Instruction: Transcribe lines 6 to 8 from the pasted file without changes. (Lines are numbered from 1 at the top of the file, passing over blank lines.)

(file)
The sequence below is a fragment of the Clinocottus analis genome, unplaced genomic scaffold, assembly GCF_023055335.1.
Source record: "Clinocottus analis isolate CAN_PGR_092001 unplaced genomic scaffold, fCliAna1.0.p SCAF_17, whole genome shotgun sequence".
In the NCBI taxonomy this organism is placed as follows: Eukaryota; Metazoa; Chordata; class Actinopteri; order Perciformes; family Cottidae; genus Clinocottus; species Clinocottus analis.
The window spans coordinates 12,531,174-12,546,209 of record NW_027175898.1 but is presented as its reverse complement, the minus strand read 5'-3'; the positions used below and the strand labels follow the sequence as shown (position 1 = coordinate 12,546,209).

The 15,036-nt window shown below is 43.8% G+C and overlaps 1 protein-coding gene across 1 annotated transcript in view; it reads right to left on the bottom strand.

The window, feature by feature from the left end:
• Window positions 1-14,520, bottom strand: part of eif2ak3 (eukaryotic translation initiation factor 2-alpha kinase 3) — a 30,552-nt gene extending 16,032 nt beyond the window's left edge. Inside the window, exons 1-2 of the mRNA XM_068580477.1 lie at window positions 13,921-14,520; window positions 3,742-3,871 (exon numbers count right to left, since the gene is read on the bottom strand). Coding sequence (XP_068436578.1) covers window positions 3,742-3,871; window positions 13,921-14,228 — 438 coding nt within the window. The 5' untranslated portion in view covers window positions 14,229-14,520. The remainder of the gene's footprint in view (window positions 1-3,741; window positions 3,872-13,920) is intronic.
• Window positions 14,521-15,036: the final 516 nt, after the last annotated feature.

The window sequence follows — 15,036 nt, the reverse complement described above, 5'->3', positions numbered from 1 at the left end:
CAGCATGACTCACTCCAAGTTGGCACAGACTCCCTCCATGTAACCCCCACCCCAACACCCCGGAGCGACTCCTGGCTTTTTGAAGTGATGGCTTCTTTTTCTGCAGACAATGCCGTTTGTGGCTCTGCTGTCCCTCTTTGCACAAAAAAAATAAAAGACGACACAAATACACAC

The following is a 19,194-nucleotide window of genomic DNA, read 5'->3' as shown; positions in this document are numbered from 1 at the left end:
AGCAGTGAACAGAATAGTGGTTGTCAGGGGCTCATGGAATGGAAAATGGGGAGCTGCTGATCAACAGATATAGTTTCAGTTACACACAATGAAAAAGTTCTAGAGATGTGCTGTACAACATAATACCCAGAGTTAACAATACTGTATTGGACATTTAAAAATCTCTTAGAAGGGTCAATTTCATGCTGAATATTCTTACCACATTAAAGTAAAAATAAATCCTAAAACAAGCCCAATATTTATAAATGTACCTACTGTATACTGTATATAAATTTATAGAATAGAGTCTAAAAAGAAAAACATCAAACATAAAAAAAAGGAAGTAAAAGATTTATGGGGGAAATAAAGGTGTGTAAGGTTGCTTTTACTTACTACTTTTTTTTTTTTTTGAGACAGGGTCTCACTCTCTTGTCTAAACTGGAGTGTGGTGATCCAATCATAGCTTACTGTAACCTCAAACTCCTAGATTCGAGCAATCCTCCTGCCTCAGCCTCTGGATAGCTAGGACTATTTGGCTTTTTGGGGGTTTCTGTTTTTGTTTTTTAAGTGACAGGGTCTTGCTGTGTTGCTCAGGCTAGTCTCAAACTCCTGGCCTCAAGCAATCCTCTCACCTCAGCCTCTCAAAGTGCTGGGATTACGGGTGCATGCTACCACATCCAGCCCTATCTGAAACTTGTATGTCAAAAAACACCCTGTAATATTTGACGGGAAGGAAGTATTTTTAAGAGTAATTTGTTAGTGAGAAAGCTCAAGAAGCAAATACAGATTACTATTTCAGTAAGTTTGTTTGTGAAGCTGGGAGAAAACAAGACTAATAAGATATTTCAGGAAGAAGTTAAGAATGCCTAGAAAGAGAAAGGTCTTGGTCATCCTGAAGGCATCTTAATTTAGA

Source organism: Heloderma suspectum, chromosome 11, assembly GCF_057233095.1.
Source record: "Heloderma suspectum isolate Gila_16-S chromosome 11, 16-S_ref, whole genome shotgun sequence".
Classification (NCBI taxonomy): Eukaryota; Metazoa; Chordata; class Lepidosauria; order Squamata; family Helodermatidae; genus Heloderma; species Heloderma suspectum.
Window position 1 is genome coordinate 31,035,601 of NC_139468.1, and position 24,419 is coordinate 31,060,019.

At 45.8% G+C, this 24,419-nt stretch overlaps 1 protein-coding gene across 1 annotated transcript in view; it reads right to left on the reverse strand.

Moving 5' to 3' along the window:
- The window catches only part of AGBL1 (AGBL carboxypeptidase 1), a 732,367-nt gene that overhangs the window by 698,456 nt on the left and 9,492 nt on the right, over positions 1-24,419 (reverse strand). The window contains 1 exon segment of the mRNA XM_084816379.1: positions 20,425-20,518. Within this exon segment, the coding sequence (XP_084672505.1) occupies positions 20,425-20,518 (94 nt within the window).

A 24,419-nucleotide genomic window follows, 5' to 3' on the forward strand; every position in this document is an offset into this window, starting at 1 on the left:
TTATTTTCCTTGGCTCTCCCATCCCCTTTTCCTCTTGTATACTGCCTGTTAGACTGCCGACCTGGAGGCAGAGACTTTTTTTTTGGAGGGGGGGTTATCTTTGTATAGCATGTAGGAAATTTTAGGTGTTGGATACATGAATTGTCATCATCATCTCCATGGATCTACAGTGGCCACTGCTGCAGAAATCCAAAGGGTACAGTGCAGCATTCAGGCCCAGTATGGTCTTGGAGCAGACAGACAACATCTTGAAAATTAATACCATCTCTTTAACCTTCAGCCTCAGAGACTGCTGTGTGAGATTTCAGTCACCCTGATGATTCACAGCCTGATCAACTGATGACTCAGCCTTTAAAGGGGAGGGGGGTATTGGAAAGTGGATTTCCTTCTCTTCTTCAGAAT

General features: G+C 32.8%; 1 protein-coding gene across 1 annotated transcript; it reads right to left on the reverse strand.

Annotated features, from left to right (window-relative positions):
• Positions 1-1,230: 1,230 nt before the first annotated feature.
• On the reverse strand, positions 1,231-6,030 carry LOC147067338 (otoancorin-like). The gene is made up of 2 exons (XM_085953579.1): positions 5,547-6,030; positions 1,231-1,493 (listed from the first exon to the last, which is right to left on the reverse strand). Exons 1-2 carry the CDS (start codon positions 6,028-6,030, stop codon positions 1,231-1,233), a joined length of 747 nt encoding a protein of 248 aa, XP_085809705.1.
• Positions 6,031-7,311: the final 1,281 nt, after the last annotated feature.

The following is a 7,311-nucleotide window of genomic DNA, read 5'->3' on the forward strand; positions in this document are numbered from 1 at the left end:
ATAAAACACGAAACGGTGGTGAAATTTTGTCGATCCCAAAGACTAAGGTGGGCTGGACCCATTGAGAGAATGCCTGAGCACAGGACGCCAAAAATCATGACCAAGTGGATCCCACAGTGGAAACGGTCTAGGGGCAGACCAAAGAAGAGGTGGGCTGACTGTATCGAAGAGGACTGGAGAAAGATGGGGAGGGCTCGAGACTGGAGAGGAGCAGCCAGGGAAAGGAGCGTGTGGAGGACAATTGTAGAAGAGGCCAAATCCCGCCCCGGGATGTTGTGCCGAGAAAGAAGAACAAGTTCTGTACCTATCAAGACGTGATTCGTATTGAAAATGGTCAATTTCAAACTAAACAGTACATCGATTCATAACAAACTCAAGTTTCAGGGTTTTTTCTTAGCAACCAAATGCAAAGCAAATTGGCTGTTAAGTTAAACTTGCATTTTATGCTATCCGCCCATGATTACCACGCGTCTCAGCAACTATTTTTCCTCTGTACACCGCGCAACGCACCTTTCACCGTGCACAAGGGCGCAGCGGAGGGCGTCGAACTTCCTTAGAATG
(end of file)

The window, feature by feature from the left end:
• Window positions 1-14,520, bottom strand: part of eif2ak3 (eukaryotic translation initiation factor 2-alpha kinase 3) — a 30,552-nt gene extending 16,032 nt beyond the window's left edge. Inside the window, exons 1-2 of the mRNA XM_068580477.1 lie at window positions 13,921-14,520; window positions 3,742-3,871 (exon numbers count right to left, since the gene is read on the bottom strand). Coding sequence (XP_068436578.1) covers window positions 3,742-3,871; window positions 13,921-14,228 — 438 coding nt within the window. The 5' untranslated portion in view covers window positions 14,229-14,520. The remainder of the gene's footprint in view (window positions 1-3,741; window positions 3,872-13,920) is intronic.
• Window positions 14,521-15,036: the final 516 nt, after the last annotated feature.